The Castro brothers know the assistance coming from Caracas is bound to vanish; indeed, it is thinning already. And with no new benefactor on the horizon, the Cuban regime has had no other choice than to bet on the development of commercial, financial, and technological ties with the United States.
The Castro regime and like-minded Latin American allies have tried to frame the thaw in Cuba's diplomatic relations with Washington as a major success of the Revolution. But the resumption and development of economic ties with the United States may instead prove to be the Castro brothers' Waterloo. Indeed, here you have a regime whose raison d'être was to do away with capitalism, but it is now obliged to tie its fate to the capitalist economy par excellence - its own archenemy.
The bet is risky. As economic links with the United States grow, it will be difficult for Cuba's ruling class to limit those ties without jeopardizing their country's fragile economy. This foreseeable dependence on the U.S. economy will, in turn, give future U.S. governments a powerful tool to push for concrete and meaningful progress in regards to the respect of human rights and free enterprise in Cuba - concessions that could sound the death knell for the island's repressive political order. Just as Napoleon Bonaparte spent his last days under the watch of enemy troops in Saint Helena, so the Castro brothers will live out their last years fighting the encroachment of political and economic liberalization in Cuba.
Today's tropical socialism has, too, its Napoleon III. His name is Nicolas Maduro, the current president of Venezuela who to a significant extent is a creation of the Castro regime. Not only was Maduro trained in the Cuban schools of agitprop, he was also anointed president of Venezuela - with the lobbying of the Castro brothers - by a moribund Hugo Chavez with waning intellectual faculties who was receiving medical treatment in Cuba.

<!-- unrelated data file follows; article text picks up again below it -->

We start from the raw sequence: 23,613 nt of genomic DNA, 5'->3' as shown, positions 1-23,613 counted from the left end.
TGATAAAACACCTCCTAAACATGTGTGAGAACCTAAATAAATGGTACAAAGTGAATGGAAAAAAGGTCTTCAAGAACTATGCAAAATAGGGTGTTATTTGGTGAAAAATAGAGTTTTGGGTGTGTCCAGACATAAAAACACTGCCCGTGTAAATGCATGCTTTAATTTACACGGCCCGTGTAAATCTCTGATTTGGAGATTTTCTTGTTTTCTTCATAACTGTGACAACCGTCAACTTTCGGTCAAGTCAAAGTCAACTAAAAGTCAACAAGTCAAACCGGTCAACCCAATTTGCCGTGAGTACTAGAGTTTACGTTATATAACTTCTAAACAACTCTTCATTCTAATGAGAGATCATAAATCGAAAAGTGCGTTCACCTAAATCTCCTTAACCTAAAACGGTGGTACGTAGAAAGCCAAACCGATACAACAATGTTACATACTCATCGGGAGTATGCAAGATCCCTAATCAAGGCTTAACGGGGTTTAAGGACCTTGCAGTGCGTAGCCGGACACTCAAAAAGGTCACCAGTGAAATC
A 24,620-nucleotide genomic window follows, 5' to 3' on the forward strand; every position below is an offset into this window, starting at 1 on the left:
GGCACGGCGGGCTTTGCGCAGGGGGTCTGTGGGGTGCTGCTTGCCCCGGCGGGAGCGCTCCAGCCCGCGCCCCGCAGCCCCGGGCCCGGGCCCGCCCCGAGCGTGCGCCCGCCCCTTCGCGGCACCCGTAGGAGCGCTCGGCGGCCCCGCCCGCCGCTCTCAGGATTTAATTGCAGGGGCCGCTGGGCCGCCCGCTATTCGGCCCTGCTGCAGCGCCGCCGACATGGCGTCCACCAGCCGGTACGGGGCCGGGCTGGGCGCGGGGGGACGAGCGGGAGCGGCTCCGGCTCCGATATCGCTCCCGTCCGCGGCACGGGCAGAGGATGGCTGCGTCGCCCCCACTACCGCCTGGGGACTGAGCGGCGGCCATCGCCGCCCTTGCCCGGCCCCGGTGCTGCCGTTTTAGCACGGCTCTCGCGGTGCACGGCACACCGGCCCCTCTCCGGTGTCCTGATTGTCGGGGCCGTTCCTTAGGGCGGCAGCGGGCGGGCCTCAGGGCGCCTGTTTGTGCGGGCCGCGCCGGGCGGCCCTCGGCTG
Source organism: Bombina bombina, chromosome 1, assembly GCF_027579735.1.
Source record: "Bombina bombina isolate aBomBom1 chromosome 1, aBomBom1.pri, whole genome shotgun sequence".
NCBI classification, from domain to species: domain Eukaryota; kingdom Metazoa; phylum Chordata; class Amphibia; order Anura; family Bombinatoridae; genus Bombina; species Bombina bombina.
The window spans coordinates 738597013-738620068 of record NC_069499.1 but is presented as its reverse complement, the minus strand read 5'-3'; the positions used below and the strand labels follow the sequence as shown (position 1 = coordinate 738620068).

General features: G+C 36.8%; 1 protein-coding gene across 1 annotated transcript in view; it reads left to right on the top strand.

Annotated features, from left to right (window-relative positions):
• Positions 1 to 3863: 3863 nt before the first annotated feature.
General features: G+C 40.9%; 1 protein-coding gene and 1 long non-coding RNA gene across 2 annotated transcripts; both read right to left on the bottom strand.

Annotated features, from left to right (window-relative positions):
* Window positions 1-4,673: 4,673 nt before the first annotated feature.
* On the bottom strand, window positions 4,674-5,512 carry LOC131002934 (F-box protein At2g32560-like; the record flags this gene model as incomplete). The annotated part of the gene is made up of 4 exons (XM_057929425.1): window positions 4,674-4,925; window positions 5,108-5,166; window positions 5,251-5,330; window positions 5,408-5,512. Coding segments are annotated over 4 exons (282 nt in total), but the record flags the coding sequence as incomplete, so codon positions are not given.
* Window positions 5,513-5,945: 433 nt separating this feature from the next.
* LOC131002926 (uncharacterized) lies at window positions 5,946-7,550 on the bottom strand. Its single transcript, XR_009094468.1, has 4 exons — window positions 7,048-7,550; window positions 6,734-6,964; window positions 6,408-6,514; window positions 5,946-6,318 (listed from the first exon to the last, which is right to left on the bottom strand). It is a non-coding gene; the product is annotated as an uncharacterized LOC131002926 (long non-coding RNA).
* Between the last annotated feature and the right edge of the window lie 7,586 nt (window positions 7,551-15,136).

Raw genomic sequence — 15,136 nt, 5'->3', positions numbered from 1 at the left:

The role of the Cuban regime in bringing Maduro to power crystallizes the economic ineptitude of the Castro brothers.
In 1959, the regime inherited Latin America's third economy by measure of per capita GDP. They wrecked it in a few years by putting in place a socialist model that had succeeded nowhere in the world. When Hugo Chavez assumed power in Venezuela in 1999, they acquired a decisive influence over that country. They allowed and probably encouraged the Venezuelan leader to repeat the same mistakes that had stifled the Cuban economy.
Finally, when given the opportunity to make amends and advise a moribund Chavez to appoint a successor with a minimum ability to run a country's economy, they advocated instead for their own pawn, Maduro, a man visibly mesmerized by the Cuban Revolution but demonstrably lacking the skills needed to form a coherent economic policy (as even prominent Chavistas have begun openly to acknowledge).
Napoleon Bonaparte died in 1821 - well before his political legacy was squandered by his nephew, Napoleon III. The Castro brothers have not been so lucky: They have lived long enough to witness the irreparable damage caused by their pupil, Nicolas Maduro, to whatever remained of popular sympathy for Latin American socialism. This, more than any other setback or defeat, is the worst punishment that destiny will have inflicted on the brothers who have tyrannically ruled Cuba for over half a century.